The Unlikely Journey of Tod Mott and His Famous Stout
When legendary brewer Tod Mott brewed the first rendition of his now famous Russian Imperial Stout, a style most Americans hadn’t even heard of at the time, people took notice. But it wasn’t for the reasons most brewers would hope for. Instead of intrigue or accolades, it was the beer’s name – “Boston Strangler Stout” – that garnered most of the attention. So much attention in fact, that relatives of the infamous killer’s victims banded together and convinced authorities to issue a cease and desist order – not exactly the origin you’d imagine for a beer that would become one of the most sought after stouts in the U.S. a decade later.
Mott himself had an unlikely start to his legendary career as well. A struggling artist with a home brew hobby, he started out as a keg washer at the now defunct Catamount Brewery in Vermont before later catching a break at Harpoon Brewery in Boston when owners asked him to fill in for their injured head brewer. Just a few years later he left to become head honcho at Back Bay Brewing. It was there that he first brewed his fatefully named stout, a style he’d discovered while in England but one that few American brewers were familiar with in the 1990s. Before he could turn patrons on to it (the cease and desist order didn’t help), the brewpub closed and Mott was out of a job.
His next gig didn’t go much better. Partner at the short-lived Quincy Ships Brewing, his unsupportive landlord refused to extend the lease and his business folded. “The South Shore wasn’t really ready to embrace craft beer yet anyways,” admitted Mott, who figured his brewing career might be over at that point. But while auctioning off his brewing system, he met the owner of a startup brewpub in Haverhill called The Tap, who asked him to install their new system and fill in until they hired a head brewer. He accepted.
Less than a year later, when Peter Egelston’s well respected Portsmouth Brewery hired him as their head brewer, Mott’s legendary history was in the making. The first time he brewed his Imperial Stout there it was an instant hit. Now called “Kate the Great,” in honor of Russian Empress Catherine the Great, the jet black, full-bodied complex brew was soon revered by beer geeks, with Beer Advocate’s website rating it the best beer in America in 2007. Mott had enjoyed a brush with frame a decade earlier in Boston, where his Harpoon IPA introduced East Coast beer drinkers to a then-unfamiliar style that became widely popular, but the hype surrounding his sought-after stout would be something altogether different.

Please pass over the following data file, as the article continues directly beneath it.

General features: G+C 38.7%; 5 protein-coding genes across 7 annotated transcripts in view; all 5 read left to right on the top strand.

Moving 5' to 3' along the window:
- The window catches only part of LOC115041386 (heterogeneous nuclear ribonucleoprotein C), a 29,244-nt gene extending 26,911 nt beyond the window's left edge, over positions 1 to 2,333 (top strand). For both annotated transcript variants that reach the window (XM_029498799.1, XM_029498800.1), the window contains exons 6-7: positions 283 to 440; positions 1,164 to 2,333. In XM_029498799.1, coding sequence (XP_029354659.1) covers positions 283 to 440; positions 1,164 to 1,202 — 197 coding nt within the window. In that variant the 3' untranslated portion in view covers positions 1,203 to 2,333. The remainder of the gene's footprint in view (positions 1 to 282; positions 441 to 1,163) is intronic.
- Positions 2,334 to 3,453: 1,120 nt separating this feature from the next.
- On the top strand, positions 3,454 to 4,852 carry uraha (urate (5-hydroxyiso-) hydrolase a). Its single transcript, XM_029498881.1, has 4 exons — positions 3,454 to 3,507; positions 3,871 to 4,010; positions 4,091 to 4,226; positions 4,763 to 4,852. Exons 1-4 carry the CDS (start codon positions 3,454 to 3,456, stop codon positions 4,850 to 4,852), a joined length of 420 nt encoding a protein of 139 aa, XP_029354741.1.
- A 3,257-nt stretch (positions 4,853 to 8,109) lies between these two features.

Overnight, demand for Mott’s stout grew to something practically unseen up to that point. “It blew my mind when the crowds started showing up in Portsmouth,” recalls Mott. “I think it was one of the first beers that people were willing to wait hours in line for.” After sneaking friends and loyal patrons in and out through the back door the first year, Mott and Egelston eventually worked out a system that limited the amount of the beer that people could buy and created separate lines for bottle sales and on-site consumption. “I remember the first time we went up to Portsmouth to try it,” recalled Jason Alström, co-founder of Beer Advocate along with his brother. “We came around the corner and saw a line in front of the brewery that stretched for a couple of blocks. And this was just after it had opened for lunch.”
During his 8-year tenure at The Portsmouth Brewery, Kate the Great morphed into a more balanced beer from its earlier days, says Mott, who by then was using barrel aging to lend even more complex flavors to it. When he announced plans to leave Portsmouth in 2012 and start his own brewery, national headlines of his departure shocked craft beer consumers, but Mott had negotiated an unusual deal that would allow him to retain the rights to the recipe. The beer’s name, however, would stay in Portsmouth.
Some two decades after starting out as a keg washer, Mott had had finally realized his long-held dream of having his own brewery when he and his wife Galen opened Tributary Brewing in September of 2014 in Kittery, Maine. The following spring he re-introduced his famous barrel-aged Russian Imperial Stout under its new name, Mott the Lesser, to much the same fanfare. His newest rendition called for even more creativity, maturing each new batch in a different combination of oak barrels – from port or madeira, to gin, whiskey, tequila and even apple brandy – so as to lend even more nuance to the wildly popular brew. Additionally, a new brewing schedule would allow for two releases each year, one in spring and another in fall.
The ninth release of Mott the Lesser will be on April 27th. This September, when Tributary celebrates its fifth anniversary, Mott has a special treat in store for craft beer aficionados: he plans to release limited amounts of all 10 renditions, dating back to 2015. When asked to reflect on the wild success of his famous stout, and whether he believes in beer ratings, Mott explained that “ratings are just somebody else’s opinion, if you really want to know how good a beer is you have to go to the source and try if for yourself.”
About the author: Rob Vandenabeele lives in Cambridge, Massachusetts and is co-founder of the Mass. Brew Bros, a website and social media presence that covers all things craft beer in his home state. Widely considered the go-to resource for craft beer drinkers living in and visiting the area, their motto is “spreading good beer.”